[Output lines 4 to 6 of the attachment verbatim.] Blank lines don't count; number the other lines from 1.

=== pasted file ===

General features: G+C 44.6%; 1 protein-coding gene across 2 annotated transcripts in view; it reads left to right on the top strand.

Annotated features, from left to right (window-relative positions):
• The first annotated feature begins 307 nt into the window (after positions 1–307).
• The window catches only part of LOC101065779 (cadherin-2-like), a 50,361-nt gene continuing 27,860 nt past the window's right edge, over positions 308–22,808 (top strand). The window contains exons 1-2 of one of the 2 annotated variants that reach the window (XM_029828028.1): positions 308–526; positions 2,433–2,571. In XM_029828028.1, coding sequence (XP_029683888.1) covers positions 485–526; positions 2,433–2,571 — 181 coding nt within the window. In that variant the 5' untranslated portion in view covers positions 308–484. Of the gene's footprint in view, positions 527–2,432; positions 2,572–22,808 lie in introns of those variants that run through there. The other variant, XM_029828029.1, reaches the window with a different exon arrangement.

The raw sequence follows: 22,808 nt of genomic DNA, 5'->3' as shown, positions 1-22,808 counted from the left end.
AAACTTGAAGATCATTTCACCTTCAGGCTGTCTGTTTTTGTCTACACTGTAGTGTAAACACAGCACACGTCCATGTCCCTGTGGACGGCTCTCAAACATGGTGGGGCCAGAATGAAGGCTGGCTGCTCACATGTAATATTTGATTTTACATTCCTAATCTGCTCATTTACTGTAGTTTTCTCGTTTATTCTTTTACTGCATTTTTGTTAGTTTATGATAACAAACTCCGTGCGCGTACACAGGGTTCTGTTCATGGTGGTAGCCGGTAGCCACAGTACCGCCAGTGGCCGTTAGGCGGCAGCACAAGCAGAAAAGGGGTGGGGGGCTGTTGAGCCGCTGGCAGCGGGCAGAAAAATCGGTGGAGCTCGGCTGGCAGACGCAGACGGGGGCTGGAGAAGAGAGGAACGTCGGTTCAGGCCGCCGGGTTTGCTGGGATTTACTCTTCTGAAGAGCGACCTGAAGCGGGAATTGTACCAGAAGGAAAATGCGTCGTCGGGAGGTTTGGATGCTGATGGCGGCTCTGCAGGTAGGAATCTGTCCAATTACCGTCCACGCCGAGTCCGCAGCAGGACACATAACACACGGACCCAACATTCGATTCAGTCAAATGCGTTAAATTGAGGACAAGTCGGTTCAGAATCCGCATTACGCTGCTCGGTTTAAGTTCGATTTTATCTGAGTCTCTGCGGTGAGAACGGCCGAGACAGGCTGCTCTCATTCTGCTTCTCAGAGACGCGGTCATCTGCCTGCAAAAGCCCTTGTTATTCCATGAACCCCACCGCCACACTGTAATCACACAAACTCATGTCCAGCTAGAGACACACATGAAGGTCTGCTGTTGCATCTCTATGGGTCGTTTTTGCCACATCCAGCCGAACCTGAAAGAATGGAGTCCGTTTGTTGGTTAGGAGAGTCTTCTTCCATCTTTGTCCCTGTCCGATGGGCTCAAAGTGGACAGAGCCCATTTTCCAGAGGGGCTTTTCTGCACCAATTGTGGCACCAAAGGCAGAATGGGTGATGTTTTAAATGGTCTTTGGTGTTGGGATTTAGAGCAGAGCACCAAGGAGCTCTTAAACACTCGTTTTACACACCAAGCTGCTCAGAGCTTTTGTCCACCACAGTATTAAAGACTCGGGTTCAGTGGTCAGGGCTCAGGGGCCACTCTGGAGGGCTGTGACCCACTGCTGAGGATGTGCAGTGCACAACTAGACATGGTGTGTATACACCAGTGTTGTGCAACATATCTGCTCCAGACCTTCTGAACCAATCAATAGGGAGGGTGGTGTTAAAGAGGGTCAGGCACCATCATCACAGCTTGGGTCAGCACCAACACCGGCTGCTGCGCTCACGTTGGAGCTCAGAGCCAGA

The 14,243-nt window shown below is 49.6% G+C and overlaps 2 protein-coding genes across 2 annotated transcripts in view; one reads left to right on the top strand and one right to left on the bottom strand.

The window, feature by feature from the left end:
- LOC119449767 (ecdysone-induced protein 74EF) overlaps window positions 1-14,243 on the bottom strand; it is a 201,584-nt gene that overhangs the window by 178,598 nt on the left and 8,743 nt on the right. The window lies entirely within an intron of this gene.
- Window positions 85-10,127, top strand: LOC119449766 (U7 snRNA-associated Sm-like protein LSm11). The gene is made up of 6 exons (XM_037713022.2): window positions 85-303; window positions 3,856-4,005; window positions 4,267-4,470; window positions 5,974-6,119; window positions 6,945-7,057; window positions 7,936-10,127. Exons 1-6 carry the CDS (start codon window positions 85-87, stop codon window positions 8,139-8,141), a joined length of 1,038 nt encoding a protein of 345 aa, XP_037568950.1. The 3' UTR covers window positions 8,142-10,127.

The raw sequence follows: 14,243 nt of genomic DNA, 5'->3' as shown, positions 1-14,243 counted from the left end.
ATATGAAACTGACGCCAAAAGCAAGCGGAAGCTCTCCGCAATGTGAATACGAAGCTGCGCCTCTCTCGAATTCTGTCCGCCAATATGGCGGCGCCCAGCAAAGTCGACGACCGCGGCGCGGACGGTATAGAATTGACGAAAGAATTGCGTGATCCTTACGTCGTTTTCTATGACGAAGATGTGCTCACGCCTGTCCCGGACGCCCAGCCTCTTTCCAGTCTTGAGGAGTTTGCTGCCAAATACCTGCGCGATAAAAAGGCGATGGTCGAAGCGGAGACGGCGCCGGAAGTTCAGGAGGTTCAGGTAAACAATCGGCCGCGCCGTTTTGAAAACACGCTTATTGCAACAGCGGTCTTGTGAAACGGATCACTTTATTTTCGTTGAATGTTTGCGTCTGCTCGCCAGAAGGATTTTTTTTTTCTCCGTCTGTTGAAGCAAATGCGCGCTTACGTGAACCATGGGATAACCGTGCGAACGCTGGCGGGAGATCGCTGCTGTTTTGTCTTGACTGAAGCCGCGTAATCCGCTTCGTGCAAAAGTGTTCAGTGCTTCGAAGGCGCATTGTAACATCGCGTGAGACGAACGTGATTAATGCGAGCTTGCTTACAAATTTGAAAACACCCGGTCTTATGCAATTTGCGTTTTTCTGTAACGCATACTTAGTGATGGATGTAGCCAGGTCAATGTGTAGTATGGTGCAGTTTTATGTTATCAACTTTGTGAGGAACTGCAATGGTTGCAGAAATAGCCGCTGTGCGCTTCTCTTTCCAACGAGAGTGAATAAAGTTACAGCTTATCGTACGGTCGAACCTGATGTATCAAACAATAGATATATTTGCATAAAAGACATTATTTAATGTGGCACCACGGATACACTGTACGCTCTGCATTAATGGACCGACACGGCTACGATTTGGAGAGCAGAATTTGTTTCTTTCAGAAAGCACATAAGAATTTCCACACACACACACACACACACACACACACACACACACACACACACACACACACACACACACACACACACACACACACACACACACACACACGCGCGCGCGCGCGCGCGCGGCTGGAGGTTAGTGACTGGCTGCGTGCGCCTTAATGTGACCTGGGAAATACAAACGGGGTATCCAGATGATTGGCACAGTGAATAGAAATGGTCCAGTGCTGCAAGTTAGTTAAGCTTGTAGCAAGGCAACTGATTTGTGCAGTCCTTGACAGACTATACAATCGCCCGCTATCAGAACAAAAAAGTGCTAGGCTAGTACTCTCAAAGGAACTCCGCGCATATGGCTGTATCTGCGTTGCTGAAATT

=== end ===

• The window catches only part of LOC101065779 (cadherin-2-like), a 50,361-nt gene continuing 27,860 nt past the window's right edge, over positions 308–22,808 (top strand). The window contains exons 1-2 of one of the 2 annotated variants that reach the window (XM_029828028.1): positions 308–526; positions 2,433–2,571. In XM_029828028.1, coding sequence (XP_029683888.1) covers positions 485–526; positions 2,433–2,571 — 181 coding nt within the window. In that variant the 5' untranslated portion in view covers positions 308–484. Of the gene's footprint in view, positions 527–2,432; positions 2,572–22,808 lie in introns of those variants that run through there. The other variant, XM_029828029.1, reaches the window with a different exon arrangement.

The raw sequence follows: 22,808 nt of genomic DNA, 5'->3' as shown, positions 1-22,808 counted from the left end.
AAACTTGAAGATCATTTCACCTTCAGGCTGTCTGTTTTTGTCTACACTGTAGTGTAAACACAGCACACGTCCATGTCCCTGTGGACGGCTCTCAAACATGGTGGGGCCAGAATGAAGGCTGGCTGCTCACATGTAATATTTGATTTTACATTCCTAATCTGCTCATTTACTGTAGTTTTCTCGTTTATTCTTTTACTGCATTTTTGTTAGTTTATGATAACAAACTCCGTGCGCGTACACAGGGTTCTGTTCATGGTGGTAGCCGGTAGCCACAGTACCGCCAGTGGCCGTTAGGCGGCAGCACAAGCAGAAAAGGGGTGGGGGGCTGTTGAGCCGCTGGCAGCGGGCAGAAAAATCGGTGGAGCTCGGCTGGCAGACGCAGACGGGGGCTGGAGAAGAGAGGAACGTCGGTTCAGGCCGCCGGGTTTGCTGGGATTTACTCTTCTGAAGAGCGACCTGAAGCGGGAATTGTACCAGAAGGAAAATGCGTCGTCGGGAGGTTTGGATGCTGATGGCGGCTCTGCAGGTAGGAATCTGTCCAATTACCGTCCACGCCGAGTCCGCAGCAGGACACATAACACACGGACCCAACATTCGATTCAGTCAAATGCGTTAAATTGAGGACAAGTCGGTTCAGAATCCGCATTACGCTGCTCGGTTTAAGTTCGATTTTATCTGAGTCTCTGCGGTGAGAACGGCCGAGACAGGCTGCTCTCATTCTGCTTCTCAGAGACGCGGTCATCTGCCTGCAAAAGCCCTTGTTATTCCATGAACCCCACCGCCACACTGTAATCACACAAACTCATGTCCAGCTAGAGACACACATGAAGGTCTGCTGTTGCATCTCTATGGGTCGTTTTTGCCACATCCAGCCGAACCTGAAAGAATGGAGTCCGTTTGTTGGTTAGGAGAGTCTTCTTCCATCTTTGTCCCTGTCCGATGGGCTCAAAGTGGACAGAGCCCATTTTCCAGAGGGGCTTTTCTGCACCAATTGTGGCACCAAAGGCAGAATGGGTGATGTTTTAAATGGTCTTTGGTGTTGGGATTTAGAGCAGAGCACCAAGGAGCTCTTAAACACTCGTTTTACACACCAAGCTGCTCAGAGCTTTTGTCCACCACAGTATTAAAGACTCGGGTTCAGTGGTCAGGGCTCAGGGGCCACTCTGGAGGGCTGTGACCCACTGCTGAGGATGTGCAGTGCACAACTAGACATGGTGTGTATACACCAGTGTTGTGCAACATATCTGCTCCAGACCTTCTGAACCAATCAATAGGGAGGGTGGTGTTAAAGAGGGTCAGGCACCATCATCACAGCTTGGGTCAGCACCAACACCGGCTGCTGCGCTCACGTTGGAGCTCAGAGCCAGA